Before July 2011 a group of highly talented designers from Africa worked separately and isolated in their offices and workshops in different parts of Africa.
They were struggling with the same problems and faced constraints like lack of opportunities for artistic skill development and business development. And they had no one to share their frustrations with, be inspired by or learn from.
Zimbabwean ceramic artist Marjorie Wallace, who makes distinct and delicate ceramics design, was just about to close her Matupo Pottery in Harare due to cash-flow problems, hyperinflation and political instability. Then she got the invitation to become a member of Design Network Africa:
“Before I entered the DNA arena, I had been cut off because of our political and economic circumstances. I was going under, drowning. It’s as if someone threw me a lifeline,” says Marjorie Wallace. To her Design Network Africa has been a way out of an isolated existence in Zimbabwe. Now she is a member of the DNA-family and is selling her ceramics to different shops in European cities including the Terence Conran Shop, a London-based luxury retailer selling design home ware and furniture.
Collective efforts pay off locally
Marjorie Wallace is not the only one, who has experienced, that DNA was a game changer. Significant uptick in sales and new chances of hiring employees has been the reality for many of the designers.
More than 220 people have found full-time employment in the workshops of DNA-designers – while additional part-time and seasonal workers are hired, when the workload becomes too big for the permanent staff. Since the launch of DNA in 2011, almost all designers of the network have increased their number of employees.
DNA-member Babacar M’Bodj Niang, a Senegalese furniture designer, now has five employees at his workshop outside Dakar, while some of his former employees are starting up their own design brands. And Marjorie Wallace has through collaboration projects with other designers in the network been encouraged to engage craft designers from the local community at her pottery.
The positive sales and employment figures can be explained by the successful collective promotion of Design Network Africa at exhibitions and design fairs. Design Network Africa was for instance represented at the GUILD design fair in Cape Town in 2014 and the Graphic Africa exhibition at the Platform Gallery during London Design Week in 2013.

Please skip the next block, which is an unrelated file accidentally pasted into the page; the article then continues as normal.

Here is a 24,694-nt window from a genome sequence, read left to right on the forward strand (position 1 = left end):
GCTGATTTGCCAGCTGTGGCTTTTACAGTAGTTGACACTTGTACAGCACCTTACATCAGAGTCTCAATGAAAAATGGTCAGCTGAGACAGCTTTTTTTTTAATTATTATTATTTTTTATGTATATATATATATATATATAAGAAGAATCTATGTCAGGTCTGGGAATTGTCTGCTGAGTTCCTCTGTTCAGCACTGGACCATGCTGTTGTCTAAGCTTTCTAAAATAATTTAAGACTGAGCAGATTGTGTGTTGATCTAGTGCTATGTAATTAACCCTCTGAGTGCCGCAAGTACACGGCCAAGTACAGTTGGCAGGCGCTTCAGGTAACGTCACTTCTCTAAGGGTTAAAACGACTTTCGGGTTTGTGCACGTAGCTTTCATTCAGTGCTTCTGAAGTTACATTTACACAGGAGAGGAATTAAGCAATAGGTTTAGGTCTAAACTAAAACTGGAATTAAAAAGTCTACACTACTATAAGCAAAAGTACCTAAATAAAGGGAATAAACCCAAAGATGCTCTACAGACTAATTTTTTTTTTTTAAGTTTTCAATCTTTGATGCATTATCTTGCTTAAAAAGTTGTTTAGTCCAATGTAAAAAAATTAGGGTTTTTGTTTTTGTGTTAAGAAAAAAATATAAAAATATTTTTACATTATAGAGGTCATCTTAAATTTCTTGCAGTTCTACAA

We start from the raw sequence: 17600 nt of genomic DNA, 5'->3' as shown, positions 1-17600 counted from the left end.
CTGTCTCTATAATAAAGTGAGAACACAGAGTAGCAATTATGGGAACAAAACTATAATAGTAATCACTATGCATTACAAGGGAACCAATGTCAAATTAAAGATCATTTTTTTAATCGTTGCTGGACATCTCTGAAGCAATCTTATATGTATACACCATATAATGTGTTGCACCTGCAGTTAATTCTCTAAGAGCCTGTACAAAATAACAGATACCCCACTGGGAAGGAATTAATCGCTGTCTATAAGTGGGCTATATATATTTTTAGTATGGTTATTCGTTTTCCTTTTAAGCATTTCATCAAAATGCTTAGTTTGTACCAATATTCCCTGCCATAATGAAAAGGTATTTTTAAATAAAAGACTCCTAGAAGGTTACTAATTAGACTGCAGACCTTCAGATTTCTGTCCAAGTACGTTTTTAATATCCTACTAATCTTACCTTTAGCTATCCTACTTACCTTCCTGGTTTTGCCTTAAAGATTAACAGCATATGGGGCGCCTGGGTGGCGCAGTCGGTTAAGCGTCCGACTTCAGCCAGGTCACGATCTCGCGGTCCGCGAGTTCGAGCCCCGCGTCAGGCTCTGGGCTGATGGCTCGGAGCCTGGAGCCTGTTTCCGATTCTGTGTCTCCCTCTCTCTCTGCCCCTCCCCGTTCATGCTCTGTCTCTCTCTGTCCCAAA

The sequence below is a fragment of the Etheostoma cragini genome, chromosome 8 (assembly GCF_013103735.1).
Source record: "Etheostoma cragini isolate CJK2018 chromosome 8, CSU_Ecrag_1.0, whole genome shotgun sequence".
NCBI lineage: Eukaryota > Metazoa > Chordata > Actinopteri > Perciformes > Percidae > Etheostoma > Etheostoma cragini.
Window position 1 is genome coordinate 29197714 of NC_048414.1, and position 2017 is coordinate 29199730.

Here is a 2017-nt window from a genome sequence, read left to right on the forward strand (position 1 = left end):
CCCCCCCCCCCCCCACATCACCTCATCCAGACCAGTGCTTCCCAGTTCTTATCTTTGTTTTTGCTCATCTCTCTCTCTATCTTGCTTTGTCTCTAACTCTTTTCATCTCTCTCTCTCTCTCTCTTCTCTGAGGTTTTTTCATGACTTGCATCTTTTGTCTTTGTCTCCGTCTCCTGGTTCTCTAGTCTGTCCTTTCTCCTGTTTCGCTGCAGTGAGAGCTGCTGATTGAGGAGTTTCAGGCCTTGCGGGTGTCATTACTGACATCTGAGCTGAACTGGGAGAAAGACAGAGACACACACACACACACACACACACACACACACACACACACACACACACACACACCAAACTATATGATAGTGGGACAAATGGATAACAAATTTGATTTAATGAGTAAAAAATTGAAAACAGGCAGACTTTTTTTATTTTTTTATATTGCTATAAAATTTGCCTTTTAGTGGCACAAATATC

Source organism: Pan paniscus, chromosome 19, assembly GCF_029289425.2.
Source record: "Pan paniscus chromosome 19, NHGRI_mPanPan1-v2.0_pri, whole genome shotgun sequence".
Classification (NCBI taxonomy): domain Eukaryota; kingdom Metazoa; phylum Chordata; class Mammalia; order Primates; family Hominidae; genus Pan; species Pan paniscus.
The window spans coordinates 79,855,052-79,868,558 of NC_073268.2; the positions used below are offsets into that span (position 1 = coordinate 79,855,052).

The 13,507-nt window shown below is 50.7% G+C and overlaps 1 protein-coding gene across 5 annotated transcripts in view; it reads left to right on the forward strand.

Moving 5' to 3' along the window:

According to Trevyn McGovan, the Cape Town-based coordinator of the network, Design Network Africa has quickly turned into a quality brand for African design.
”The work by DNA designers is beautifully executed, the quality is high and the designs hold their own at an extremely sophisticated level – DNA designers are being exceptionally well received at the most important collectible design fairs around the world and are being bought by leading global collectors,” says Trevyn McGovan, the South Africa-based coordinator of Design Network Africa and a dedicated promoter of designers from Africa.
The DNA-family is an example to follow
The designers refer to the network as ‘the DNA-family’. The sense of belonging to a family, which the term DNA-family implies, is a strong testimony of their mutual understanding and commitment to cooperate, share knowledge and exhibit together.
An evaluation carried out for CKU by the consultancy firm Nordicity on the work with creative industries in Africa reveals that the network model is the key to the success of Design Network Africa. Through the unique mix of joint workshops, knowledge sharing, collaborative projects crisscrossing the continent and individual counselling for each design company, the network has been a win for both the collective and the individual.
One of the conclusions in the evaluation is that supporting networks could be CKU’s model for any future efforts to strengthen creative industries.
“The evaluation confirms what we assumed from the feedback and personal stories, we receive: The network model is the secret behind the success,” says Louise Friis Pedersen, CKU’s expert in cultural and creative industries.
“Design Network Africa is in many ways a unique donor initiative. With Danish support the designers as a collective have won both design awards and international attention, which helps to generate orders and new jobs. At the same time, the network has been rewarding for the individual designer because of a focus on specific market and product development,” explains Louise Friis Pedersen, who looks forward to continue the work with Design Network Africa in the next phase.
The designers are also looking forward to 2015, where new challenges wait. And as Marjorie Wallace puts it, they are not on their own anymore.
“As a group we have created more effective change than we could as individuals,” concludes Marjorie Wallace.